Cory Janson, from Montana, is a family-oriented man. He relishes every chance he gets where he spends time with his wife and three children. It’s because of this inclination that Cory decided to start the family-based real estate investing firm A Boy and His Dog, Inc, where he buys and holds real estate primarily in the multi-family market.
Aside from that, Cory also has a degree in electrical engineering and more than a decade of experience in project management.
Despite his early career paths, Cory sees real estate as a significant industry in his life because it gave him the time and freedom he wanted to have in his life and career.
The Reason for the Switch
“Real estate is special to me because it allows me to be with my family. I am more relaxed, and I no longer worry about having to miss time with them because of a job. I get to be there for all the important things. Real estate has given me time back and so much more,” Cory said.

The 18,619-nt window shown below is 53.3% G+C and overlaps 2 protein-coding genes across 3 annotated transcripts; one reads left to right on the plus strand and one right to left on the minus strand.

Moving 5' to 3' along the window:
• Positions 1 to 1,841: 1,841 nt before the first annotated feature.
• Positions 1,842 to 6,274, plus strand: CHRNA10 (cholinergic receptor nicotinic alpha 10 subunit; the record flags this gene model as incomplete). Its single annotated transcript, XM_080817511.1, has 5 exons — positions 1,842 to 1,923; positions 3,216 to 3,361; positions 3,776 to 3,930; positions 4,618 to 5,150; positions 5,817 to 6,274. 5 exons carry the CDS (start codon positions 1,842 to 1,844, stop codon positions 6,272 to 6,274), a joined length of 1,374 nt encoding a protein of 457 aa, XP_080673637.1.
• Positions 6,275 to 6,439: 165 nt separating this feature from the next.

Before Cory got involved in the industry, however, he worked a different job as an engineer. But even though it was great at first, he found himself frustrated because he was missing time with his family.
“It really makes you reevaluate your life when your son cries when you hold him because he doesn’t know who you are. I stepped away from that job and got into another engineering job that I thought would be better, but things quickly started to change to what I left,” he said.
Cory admitted that he was at a low point in his career when he picked up the book “Rich Dad Poor Dad” and started reading it. Something clicked when he did. He eventually saw real estate as a way for him to be with his family.
He also learned the valuable lesson of not compromising any area of his life just to become successful.
Working With Investors
According to Cory, A Boy and His Dog Inc. follows a mindset where everyone should walk away from the table feeling good about the deal.
He added that, when they’re working with investors, their company only likes to hold on to their money for a short time—two to three years maximum.
“Many opportunities involve investors holding money for 10 years or more. We would rather do multiple deals with them over 10 years than just one,” he said.